PARTICIPANT: XML format is not officially recognized.
MS. KLOSS: Does that mean that there’s some urgency because it’s getting more fragmented and proprietary and divergent as time goes on?
MS. GOSS: This is going to complicate the enforcement processes for the interpretation of the X12 transactions. Having managed that process for several years for OESS, I can only imagine what’s going to happen when they get their first XML compliance related issue for the proprietary version if it’s not tracked back.
MS. DEUTSCH: I have several parts to my question. The first one is have you spoken to OESS to see that this would be able to be handled through an FAQ.
MS. WEIKER: We have approached them, Gladys Wheeler is the person we worked with in regard to an FAQ as well as an interim final rule, and it’s what we proposed. At the time when we gave the XML for them to evaluate and talked to them, they said that’s a possibility, but until they said yes we’re really going to do this, it was set there so to speak.
MS. DEUTSCH: And the other part that I’m concerned about is if you have proprietary fixes, who is going to determine that the fixes, that they are being created by different entities, are correct and meet the guidelines? Because what happens then is you’re going to have multiple ways of doing something, and that goes against the whole administrative simplification.
MS. WEIKER: Which is what is happening today. You have proprietary XML out in the field today. I know many companies developed their own, I helped develops some of that for some of those companies. So you have some that’s coded correctly, and you have some that is not coded correctly. And in many instances there may be small impact, or it could be huge impact, especially when you start converging into coordination and benefit type of things, and data getting dropped and those kind of things.
So we’re not saying okay, proprietary XML, how do we fix that, because we can’t, because we don’t know the whole universe that’s doing it that have to be validated, that’s a lot of work. But what we’re saying is hey, instead of you maintaining and keeping that proprietary XML out there, here’s an option to say yes, if you do this then you are compliant, and you don’t have to worry about somebody calling you and saying you’re not compliant, or you dropped this data element, or you didn’t convert it right, or those type of things. I’m giving an alternative.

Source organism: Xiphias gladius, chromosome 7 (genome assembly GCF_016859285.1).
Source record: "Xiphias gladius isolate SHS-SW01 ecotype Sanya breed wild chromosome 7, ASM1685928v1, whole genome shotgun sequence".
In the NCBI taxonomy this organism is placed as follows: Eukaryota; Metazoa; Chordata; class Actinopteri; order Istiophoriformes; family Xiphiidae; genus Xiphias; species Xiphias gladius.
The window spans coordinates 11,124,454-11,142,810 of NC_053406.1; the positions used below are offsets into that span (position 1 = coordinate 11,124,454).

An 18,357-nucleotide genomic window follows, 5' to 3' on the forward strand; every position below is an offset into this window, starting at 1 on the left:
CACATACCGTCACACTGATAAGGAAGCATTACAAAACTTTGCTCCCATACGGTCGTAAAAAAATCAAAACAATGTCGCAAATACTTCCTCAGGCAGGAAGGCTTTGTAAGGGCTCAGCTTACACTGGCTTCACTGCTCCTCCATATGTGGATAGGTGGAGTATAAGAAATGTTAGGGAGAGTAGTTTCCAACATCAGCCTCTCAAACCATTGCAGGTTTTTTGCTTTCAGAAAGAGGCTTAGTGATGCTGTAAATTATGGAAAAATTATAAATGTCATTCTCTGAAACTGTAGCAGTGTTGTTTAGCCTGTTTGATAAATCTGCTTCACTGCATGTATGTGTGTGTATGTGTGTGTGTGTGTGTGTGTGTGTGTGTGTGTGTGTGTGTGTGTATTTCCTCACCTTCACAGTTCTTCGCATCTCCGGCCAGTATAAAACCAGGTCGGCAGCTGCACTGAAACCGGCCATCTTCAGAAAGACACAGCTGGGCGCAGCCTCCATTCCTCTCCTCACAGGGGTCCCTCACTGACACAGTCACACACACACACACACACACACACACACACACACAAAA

MR. SOONTHORNSIMA: You have to stop the bleeding, that’s it.
DR. CHANDERRAJ: When you say compliance, are you meaning compliance to a mandate, or external as the body?
MS. WEIKER: It is compliant to the TR3, which has been adopted.
DR. SUAREZ: So it is compliant with the implementation guide.
MR. SOONTHORNSIMA: Which basically states here’s the type of data that you need, here are the elements that you need.
MS. WEIKER: Here is the situation when you send this data element in this format.
MR. SOONTHORNSIMA: The traditional approach was basically ASCII delimited files, now XML which is extendable.
DR. WALKER: This sounds like the right thing to do. From a business standpoint, is this giving X12 a monopoly they could exploit, or are they a public service organization?
MS. WEIKER: Well there is a lot of public service X12 does. X12 as an organization relies on volunteers to do all of its work. So companies donate people to do it, sometime they donate a lot of their time, sometimes they donate a little bit of their time. We have mandates where we say we at least cover our cost. I’m not sitting there on millions of dollars.
MS. GOSS: This is more for me about having the source of truth being consistent with the same source of truth that generates the HIPAA adopted guides that it is. But along the same questioning of what Jim just asked, I wanted to understand what negatives came out of the DSMO related discussions on this topic, if there was anything that we needed to understand was why not to do this and what were the concerns from some of the other organizations and their vetting process.
MS. WEIKER: There really weren’t any negatives. We did have discussion on would it be mandated for a health plan or a payer per se to support it. That was more the question of is this going to be mandated that I now support this, because maybe I don’t want to support XML, for whatever reason. So we said no, that’s not what we’re doing, we’re not saying throw the baby out with the bathwater, because there has been too much investment in the legacy system in those ASCII strings. But what we’re saying is for those entities that want to use XML, that want to develop products, that want to easily convert from HL7 version three to X12, here is an option to do that.
MS. KLOSS: Are you asking us to make a decision today?